The irony is that what I’m really trying to achieve is the ability to stay out of my horse’s way so he can look brilliant and I can look like I’m just sitting there.

Bear for Joy

Bear’s powerful extended trot; his elevated, relaxed, round-backed canter; the stretch through his top line — all of this he can achieve on his own. I’ve seen him do so in the paddock and when he’s free lunging in the arena. So really, all he needs me to do is find my balance athletically and stay centered in his motion while he does what comes naturally … on my cue, of course. It should look effortless for the rider, but effortless takes a lot of work!

Still not convinced?

Never mind. … I’ll nurse my aching back and hips with yet another visit to the chiropractor and leave you to marvel in the glory of the horse and wallow in your little fantasy world.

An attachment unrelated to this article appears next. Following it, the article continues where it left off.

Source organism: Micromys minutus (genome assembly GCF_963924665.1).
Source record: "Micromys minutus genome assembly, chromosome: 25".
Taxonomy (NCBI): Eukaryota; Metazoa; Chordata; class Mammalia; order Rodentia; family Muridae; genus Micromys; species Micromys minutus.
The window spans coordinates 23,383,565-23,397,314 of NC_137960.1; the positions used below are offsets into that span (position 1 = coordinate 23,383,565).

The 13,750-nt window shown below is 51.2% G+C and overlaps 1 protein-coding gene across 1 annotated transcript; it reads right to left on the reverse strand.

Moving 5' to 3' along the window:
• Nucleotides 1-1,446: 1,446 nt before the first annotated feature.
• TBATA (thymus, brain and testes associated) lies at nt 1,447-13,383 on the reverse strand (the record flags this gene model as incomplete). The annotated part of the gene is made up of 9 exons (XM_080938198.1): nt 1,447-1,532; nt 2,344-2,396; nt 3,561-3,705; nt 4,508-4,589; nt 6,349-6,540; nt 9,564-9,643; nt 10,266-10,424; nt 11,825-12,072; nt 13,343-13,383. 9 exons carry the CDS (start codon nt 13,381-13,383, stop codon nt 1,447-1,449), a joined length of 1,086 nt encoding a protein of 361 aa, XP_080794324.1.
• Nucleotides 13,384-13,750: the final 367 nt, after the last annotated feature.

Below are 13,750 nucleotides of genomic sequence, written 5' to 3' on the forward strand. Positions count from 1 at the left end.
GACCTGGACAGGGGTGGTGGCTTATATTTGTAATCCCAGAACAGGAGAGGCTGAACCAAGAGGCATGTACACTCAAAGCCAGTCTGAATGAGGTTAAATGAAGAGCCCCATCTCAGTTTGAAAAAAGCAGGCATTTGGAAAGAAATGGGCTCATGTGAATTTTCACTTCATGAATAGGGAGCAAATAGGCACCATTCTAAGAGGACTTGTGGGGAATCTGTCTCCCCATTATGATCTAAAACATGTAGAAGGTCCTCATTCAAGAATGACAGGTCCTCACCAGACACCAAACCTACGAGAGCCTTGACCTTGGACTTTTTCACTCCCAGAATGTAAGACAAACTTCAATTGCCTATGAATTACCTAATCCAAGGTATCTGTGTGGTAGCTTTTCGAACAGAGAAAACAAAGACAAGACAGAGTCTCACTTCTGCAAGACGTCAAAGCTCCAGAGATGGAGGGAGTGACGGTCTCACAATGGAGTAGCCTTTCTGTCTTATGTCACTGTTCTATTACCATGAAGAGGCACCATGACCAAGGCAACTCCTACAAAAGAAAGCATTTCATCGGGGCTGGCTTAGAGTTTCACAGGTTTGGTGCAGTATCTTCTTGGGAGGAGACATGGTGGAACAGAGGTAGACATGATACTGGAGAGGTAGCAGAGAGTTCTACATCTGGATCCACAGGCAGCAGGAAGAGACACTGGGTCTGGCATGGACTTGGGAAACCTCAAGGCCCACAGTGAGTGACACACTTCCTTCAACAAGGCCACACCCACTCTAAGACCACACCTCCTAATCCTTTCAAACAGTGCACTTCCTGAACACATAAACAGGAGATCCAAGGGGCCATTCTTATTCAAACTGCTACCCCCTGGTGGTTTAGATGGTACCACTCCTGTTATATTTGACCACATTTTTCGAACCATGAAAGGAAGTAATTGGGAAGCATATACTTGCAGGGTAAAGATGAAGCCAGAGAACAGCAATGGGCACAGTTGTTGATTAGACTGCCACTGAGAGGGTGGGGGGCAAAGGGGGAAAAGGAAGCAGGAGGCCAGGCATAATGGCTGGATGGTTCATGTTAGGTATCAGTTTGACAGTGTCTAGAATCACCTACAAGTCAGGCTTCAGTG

You’re right … the horse does all the work. 😉

Nurture what you love …

Dorothy 🙂
Horse Mom


Copyright Aimwell CreativeWorks 2012

Everything in its time …

I’m not riding again today. 😦

This makes the fifth day in a row my boy has been doing his own thing … hanging out in the paddock being a horse — eating, getting soaking wet in the rain, rolling in the mud, eating, chasing Sam, rolling in the mud, eating grass, getting soaking wet in the rain, eating hay, eating grass, being chased by Sam, eating, basking in the sunshine (finally) … you get the picture.

It’s been an unexpected holiday.

The weekend was very hot so I gave us those days off.

Then I was ill on Monday.